This year Rolando finished a four day hike which crosses the northern part of Panama - from Boquete to Bocas Del Toro (in Spanish the Bull's Mouth). This hike crosses the continental divide of Panama (very mountainous) and requires 12 hours per day - of serious hiking. I think I could make it in about 8 Days if someone would carry my beer and pretzal supply. Oh, and they'd probably need to carry by back pack too. Remember the old shows on Africa where you got 1 or 2 white guys hiking and about 20 other guys carrying all their stuff? I am probably best cut out to be one of the white guys hiking.

Anyway Rolando was delight as both a guide and as a person. His exuberance for life and adventure is almost enough to make me think about hiking. I think I'll go grab a six pack now and think about hiking across Panama. All this talk about hiking has got me "worn slap out".

All the best,


Sunday, December 6, 2009

American Florists....You are not needed here!!!

A few of my acquaintences from the business world know that I have a couple of flower shops that we own back in Texas; my sister is the brains of the outfit, and she and our dear friend Shelly are the artistic talent that makes these two beautiful flowershops click. I hope to be out of the business by the end of this year since, I have little talent to contribute to the cause. On the other hand, I can assure all American florists, you are not needed down there in Panama.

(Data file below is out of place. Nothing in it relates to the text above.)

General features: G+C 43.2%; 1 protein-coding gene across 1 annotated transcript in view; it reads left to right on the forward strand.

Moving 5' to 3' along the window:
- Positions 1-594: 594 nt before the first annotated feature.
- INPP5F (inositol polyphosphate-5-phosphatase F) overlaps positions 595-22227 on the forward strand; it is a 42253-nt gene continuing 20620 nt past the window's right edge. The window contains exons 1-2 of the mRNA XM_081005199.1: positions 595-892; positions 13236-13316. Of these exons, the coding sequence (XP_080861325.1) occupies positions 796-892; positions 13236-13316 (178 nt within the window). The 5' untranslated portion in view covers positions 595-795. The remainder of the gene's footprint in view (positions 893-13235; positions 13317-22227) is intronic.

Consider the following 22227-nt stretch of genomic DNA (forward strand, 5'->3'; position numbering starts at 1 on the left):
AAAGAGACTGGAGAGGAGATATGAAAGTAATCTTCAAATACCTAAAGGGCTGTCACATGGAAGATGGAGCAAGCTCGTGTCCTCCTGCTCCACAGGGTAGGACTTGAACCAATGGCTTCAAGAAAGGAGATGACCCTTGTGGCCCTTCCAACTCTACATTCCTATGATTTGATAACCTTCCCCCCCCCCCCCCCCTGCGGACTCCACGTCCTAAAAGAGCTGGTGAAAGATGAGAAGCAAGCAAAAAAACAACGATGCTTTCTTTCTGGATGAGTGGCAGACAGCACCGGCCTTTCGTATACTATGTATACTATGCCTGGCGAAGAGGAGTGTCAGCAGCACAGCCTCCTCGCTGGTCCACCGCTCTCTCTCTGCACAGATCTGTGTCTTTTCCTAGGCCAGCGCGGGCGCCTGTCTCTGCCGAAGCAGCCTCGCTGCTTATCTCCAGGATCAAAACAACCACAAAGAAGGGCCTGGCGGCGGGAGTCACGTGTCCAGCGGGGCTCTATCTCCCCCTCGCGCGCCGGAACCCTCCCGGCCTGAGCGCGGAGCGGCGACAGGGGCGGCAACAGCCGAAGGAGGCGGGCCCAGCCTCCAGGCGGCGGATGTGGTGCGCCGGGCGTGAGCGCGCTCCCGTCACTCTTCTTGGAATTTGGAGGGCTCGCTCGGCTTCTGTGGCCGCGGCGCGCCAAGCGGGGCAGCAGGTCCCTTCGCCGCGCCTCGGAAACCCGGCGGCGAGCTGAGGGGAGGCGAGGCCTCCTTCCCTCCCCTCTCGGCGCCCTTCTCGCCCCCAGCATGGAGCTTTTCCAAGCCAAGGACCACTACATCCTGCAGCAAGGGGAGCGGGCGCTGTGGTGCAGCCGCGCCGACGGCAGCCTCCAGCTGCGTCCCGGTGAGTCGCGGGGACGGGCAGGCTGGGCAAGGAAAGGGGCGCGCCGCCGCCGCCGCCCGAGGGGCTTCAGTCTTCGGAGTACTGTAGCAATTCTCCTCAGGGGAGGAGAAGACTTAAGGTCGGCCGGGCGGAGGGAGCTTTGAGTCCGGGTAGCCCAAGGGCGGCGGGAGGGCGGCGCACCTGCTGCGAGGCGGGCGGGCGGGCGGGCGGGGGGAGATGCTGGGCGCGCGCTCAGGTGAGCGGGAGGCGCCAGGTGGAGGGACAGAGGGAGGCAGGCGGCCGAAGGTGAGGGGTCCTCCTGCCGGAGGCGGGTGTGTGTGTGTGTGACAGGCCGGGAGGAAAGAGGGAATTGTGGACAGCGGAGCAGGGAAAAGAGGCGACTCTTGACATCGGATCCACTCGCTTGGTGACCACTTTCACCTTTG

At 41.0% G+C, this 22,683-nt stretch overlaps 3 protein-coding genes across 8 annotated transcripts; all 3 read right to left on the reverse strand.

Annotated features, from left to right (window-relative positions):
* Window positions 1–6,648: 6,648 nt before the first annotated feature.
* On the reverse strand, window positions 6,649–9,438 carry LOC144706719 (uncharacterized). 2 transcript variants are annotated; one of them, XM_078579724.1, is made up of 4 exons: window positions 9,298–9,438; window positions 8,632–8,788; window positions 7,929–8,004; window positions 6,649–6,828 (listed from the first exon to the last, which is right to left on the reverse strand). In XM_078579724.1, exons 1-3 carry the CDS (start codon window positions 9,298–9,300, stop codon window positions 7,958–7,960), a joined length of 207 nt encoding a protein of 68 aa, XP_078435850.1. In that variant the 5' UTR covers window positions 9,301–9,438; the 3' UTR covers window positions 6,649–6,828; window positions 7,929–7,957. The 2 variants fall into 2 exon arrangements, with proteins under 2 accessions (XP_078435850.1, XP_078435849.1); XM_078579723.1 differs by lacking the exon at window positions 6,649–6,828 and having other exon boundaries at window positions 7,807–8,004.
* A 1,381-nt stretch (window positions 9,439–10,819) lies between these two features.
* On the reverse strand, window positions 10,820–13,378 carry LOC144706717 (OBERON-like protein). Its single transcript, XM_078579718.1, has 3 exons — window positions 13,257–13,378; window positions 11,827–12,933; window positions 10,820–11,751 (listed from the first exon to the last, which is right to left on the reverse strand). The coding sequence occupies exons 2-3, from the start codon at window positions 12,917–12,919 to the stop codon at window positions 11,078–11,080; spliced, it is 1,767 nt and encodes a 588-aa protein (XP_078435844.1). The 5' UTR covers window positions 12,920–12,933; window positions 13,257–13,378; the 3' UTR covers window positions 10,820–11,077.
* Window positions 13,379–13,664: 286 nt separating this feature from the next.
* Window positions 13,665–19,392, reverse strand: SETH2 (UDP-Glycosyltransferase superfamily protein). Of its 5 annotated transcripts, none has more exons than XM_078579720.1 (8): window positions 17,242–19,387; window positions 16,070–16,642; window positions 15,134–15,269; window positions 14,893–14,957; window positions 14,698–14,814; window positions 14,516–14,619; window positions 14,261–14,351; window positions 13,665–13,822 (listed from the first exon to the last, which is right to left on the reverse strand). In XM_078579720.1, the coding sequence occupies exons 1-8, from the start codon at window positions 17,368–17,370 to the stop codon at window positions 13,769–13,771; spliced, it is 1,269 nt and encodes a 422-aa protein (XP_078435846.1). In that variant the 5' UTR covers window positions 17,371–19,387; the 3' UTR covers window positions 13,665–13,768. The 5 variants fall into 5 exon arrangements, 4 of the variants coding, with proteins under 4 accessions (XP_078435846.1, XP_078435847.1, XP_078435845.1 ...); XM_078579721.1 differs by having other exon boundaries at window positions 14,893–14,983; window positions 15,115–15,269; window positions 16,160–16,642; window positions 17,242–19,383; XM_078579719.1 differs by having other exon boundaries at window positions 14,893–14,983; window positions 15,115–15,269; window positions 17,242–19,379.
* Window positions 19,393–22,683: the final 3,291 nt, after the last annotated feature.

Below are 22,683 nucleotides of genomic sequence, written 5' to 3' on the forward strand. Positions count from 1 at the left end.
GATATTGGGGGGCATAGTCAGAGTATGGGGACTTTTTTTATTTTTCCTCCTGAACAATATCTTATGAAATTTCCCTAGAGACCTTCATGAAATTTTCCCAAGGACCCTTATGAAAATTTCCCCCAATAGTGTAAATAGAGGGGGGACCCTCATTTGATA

Some of you know, Nancy (my wife; mi esposa) and I are spending a couple of weeks down in Panama. What will surprise the florists even more is....we are staying in a town called Boquete. (pronounced Bo Ket EH). Which I think must mean Boquet in English. But honestly, I am not sure how to spell boquet in any language - but I think you know what I mean - a bouquet is a pretty arrangement of various flowers.

Well anyway, lets spend a minute or two talking about beautiful Boquete, Panama. There are approximately 12,000 souls in Boquete, only about 1,000 of the souls are Americans. I think this may be a good thing. The pace of life is very slow here, almost nothing happens on time. This really fits my personality to a TEE! The temperature here doesn't vary much on a year round basis; by and large it will be between 65 - 80 degrees Farenheit daily. The temperature is pretty much constant because 1. Boquete is very close to the equator and 2. Boquete is high in the mountains along the continental divide here in Panama. Essentially, it is spring time all year round.